finding truth matters

I DOUBT

By Andrew Corbett

I DOUBT. (Part 1) The Nature of Doubt

We all doubtThe fact that we all doubt to some extent suggests that each of us shares in the universal human craving to not be deceived and that we all intuitively want to know the truth. Even when it comes to Biblical spirituality, rather than seeing doubt as spiritually negative, it can actually be a positive.
After all, appropriate doubt can protect us from injury and even galvanise our worthy convictions.

Doubt is not a bad thingDoubt is not incompatible with Christianity. Scripture encourages us to doubt, especially dubious claims. We are not to be nîave ‘children’ in our thinking (1Cor. 14:20). Neither are to simply accept any claim blindly – rather we are test all things.

but test everything; hold fast what is good.
First Thessalonians 5:21

Doubt is not incompatible with Christianity

¶ My dear friends, don’t believe everything you hear. Carefully weigh and examine what people tell you. Not everyone who talks about God comes from God. There are a lot of lying preachers loose in the world.
First John 4:1

The main reason that doubt is compatible with Christianity is that it is grounded in reasons for believing. Thus, sceptics doubt because they won’t believe an unverified claim. In this sense, all Christians should be genuine sceptics! All too often Christians believe things too easily. The best reason to believe any claim is because it is true! Naturally, the opposite is equally true – any claim that is demonstrably false should not be believed. This then might lead to the question: How can we test whether a claim is true or not?

The tests of truth

Down through the ages, philosophers have studied the nature of truth (this branch of Philosophy is called Epistemology).  Certain tests were progressively developed to discern the difference between the truth from the false. For any claim to be reasonably considered as true, it needs to pass these tests-

  • Does it comport (agree) with reality?
    For example, the claim, “There was a time when lions and tigers were herbivores.” This claim does not comport with reality because the digestive system of lions and tigers can not sufficiently process a vegetation-only diet.

  • Is it testable?
    For example, the claim, “There was a time when lions and tigers were herbivores.” This claim can be tested by seeing whether the fossil remains of lions and tigers from this particular era provide any evidence for them being herbivores. 

  • Is there consistent evidence supporting it?
    For example, the claim, “Anyone could win a Gold Medal in the Olympic 100 metres Men’s sprint if they work hard enough.” The consistent evidence demonstrates that there is usually only one winner of the Olympic Gold in the Men’s 100 metres sprint (with often as many 7 other finalists and thousands who tried to qualify for it – despite their incredible hard work.

  • Could this claim be proven false? (“Falsifiability”)
    For example, the claim, “There is a pink porcelain tea-cup and saucer orbiting Mars which disappears every time someone looks at it.” This claim can not be tested and therefore cannot be proven false. With no supporting evidence for the claim, and no way to test it to prove it to be either true or false, a claim like this deserves our doubt.

There is a difference between a sceptic who exercises doubt until there is sufficient evidence to believe, and a cynic who refuses to believe despite reasonable evidence to adequately appease their doubts.

There is a difference between scepticism and cynicism

When it comes to beliefs, most people have not really taken the time to consider precisely what they believe or more importantly why they believe what they believe. The art of thinking is probably more scientific than most people realise. It’s a shame that Philosophy is not generally taught in Primary/Elementary Schools so that students are helped to gain basic thinking skills. Instead, we have the vast majority of the population holding a belief because –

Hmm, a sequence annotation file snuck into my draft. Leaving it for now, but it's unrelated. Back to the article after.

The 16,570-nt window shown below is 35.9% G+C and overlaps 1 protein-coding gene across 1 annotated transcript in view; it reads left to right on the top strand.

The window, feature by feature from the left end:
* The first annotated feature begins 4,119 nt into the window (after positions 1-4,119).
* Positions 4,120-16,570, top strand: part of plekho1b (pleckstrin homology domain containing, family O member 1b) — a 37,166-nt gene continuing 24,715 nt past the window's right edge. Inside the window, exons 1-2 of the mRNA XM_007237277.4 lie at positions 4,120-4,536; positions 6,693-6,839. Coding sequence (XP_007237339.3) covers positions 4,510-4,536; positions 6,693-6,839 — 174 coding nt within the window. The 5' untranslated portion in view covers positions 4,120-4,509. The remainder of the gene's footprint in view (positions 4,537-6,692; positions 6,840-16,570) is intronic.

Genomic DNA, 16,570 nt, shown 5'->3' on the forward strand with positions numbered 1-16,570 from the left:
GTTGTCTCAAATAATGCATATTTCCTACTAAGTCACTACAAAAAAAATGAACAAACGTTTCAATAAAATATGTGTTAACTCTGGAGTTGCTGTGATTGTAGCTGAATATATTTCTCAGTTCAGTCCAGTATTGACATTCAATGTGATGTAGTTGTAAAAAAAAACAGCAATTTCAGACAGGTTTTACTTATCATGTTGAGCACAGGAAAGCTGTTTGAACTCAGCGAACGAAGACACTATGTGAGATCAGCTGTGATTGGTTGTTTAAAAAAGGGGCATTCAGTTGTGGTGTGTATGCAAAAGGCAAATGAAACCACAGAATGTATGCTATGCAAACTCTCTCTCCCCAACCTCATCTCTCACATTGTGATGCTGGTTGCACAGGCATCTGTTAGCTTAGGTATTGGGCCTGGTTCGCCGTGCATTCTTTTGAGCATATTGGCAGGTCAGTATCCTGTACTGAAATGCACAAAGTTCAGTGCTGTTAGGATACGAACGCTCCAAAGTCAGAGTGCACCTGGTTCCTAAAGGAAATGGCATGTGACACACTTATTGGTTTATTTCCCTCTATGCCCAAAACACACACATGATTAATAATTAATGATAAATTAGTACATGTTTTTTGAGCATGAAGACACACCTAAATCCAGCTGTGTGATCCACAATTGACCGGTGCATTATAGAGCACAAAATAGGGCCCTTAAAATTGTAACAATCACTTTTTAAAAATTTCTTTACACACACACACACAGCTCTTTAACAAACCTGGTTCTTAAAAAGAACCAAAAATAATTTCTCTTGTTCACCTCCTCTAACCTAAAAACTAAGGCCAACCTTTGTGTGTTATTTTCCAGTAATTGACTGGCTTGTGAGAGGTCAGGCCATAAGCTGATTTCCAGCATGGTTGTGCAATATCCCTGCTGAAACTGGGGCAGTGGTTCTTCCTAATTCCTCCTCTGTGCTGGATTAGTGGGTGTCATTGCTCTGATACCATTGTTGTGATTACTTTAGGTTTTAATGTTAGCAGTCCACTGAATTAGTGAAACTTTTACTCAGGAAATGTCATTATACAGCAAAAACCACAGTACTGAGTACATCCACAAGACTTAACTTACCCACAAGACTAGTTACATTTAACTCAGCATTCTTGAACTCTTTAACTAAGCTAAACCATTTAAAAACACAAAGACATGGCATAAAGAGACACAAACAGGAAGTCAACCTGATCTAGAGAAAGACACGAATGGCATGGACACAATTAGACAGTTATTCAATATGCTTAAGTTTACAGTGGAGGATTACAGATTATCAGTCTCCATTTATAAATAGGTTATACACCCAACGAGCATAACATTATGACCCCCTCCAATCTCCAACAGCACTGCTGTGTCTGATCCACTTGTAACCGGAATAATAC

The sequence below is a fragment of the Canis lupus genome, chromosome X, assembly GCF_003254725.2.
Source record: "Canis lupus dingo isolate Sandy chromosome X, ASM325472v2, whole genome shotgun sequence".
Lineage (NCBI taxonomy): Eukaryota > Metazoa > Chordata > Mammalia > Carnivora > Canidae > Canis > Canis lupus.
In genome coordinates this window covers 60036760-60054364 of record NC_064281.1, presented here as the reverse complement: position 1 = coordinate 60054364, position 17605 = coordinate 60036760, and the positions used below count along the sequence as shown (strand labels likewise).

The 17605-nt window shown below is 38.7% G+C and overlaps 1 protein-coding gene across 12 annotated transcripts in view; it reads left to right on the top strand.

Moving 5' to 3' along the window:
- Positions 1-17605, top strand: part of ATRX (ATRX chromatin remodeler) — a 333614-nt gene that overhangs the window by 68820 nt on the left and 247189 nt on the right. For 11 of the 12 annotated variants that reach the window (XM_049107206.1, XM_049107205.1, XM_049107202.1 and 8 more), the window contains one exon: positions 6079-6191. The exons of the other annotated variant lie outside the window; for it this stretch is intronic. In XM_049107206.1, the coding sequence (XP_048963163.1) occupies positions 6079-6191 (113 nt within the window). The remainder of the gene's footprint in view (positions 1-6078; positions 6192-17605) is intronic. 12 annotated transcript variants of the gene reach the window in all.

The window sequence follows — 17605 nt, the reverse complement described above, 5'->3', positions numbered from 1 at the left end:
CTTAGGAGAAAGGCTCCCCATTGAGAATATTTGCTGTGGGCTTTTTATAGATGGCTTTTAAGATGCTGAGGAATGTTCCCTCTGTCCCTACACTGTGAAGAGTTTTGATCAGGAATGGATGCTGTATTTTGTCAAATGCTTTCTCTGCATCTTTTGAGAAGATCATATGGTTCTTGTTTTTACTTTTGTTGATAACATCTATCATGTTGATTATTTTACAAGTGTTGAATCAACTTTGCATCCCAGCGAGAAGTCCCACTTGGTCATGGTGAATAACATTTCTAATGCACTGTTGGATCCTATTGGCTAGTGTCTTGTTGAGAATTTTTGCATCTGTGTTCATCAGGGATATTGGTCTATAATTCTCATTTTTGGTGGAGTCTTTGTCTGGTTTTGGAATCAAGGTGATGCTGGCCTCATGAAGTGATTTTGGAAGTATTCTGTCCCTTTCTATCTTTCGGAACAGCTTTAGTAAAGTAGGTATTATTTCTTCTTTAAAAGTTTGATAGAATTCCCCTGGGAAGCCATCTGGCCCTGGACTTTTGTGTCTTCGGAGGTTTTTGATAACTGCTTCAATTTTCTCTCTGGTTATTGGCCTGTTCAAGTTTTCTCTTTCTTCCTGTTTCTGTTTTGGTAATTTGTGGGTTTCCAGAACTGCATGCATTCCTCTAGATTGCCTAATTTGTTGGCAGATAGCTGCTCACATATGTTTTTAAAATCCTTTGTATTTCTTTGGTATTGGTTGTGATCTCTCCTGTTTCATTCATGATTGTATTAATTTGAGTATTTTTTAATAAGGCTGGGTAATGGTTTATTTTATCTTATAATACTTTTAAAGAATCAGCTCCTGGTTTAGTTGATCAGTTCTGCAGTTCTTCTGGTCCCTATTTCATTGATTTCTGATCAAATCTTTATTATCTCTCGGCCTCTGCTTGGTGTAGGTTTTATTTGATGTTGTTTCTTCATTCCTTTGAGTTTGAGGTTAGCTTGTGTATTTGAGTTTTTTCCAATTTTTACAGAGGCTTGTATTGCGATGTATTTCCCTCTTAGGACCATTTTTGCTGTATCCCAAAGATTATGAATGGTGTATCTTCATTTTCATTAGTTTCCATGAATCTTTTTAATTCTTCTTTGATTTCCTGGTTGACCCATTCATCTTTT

• It’s a popular view to hold (truth, however is not subject to a vote or democratic testing)

  • Some high-profile / intelligent person holds it (This is known as the “Professor’s Ploy”)

  • It is morally convenient for them (Moral truth is usually unpalatable to those who live immorally!)

  • They harbour some hurt which has shaped how they believe (Perhaps a priest sexually abused them and therefore they are now an atheist.)

  • They had a very subjective experience (such as a dream

None of these ‘reasons’ are particularly good reasons for believing a claim. Often what most people consider to be a ‘reason’ for their belief is little more than an opinion, or even, an assertion. Other beliefs fall into the category of a priori beliefs. These are beliefs which are assumed to be true before any evidence has been considered. Arguably, Darwinian Evolution falls into this category (Darwinian Evolution may be true, or it may be false, but it is fair to say that many people believe it to be true for some of the reasons given above and especially in an a priori fashion).

The Bible invites and welcomes doubters

The Bible welcomes the investigation of its claims. He is famously known as “Doubting” Thomas. He wasn’t present when the resurrected Christ appeared to several of His apostolic colleagues. And when told about the post-crucifixion/resurrection appearance of Christ, he refused to believe it unless his demands for appropriate evidence were satisfied. Eight days later, Christ appeared to His disciples again – including Thomas. Jesus invited Thomas to fulfil his demands for evidence. Thomas’s doubts were then allayed. Jesus never condemned Thomas for requiring evidence. Neither did the author penning the sacred inspired account.

Some well-meaning Christians claim that faith in God is not a matter of having sufficient evidence to do so. It seems that they have accepted the false notion that a belief is based on either faith or reason. Biblical faith is not unreasonable faith – on the contrary, it is faith which results from trustworthy evidence. Jesus’ rebuke of Thomas was not brought about because of his demand for evidence, but that he actually did have sufficient evidence (the eye-witness testimony of at least seven reliable, credible, and trustworthy men). The prominent atheist of the first half of the twentieth century, Bertrand Russell, once famously said in response to a question about dying and discovering that he was wrong about there being no God, and then what would say to God- “You didn’t give me enough evidence!” But, it will be shown over this series, no one can right state this. The Apostle John winds up his Gospel by saying the accounts that he recorded as an eye-witness, were written as evidence so that people would believe and thereby willingly receive the forgiveness and eternal life which God offers.

John 20:30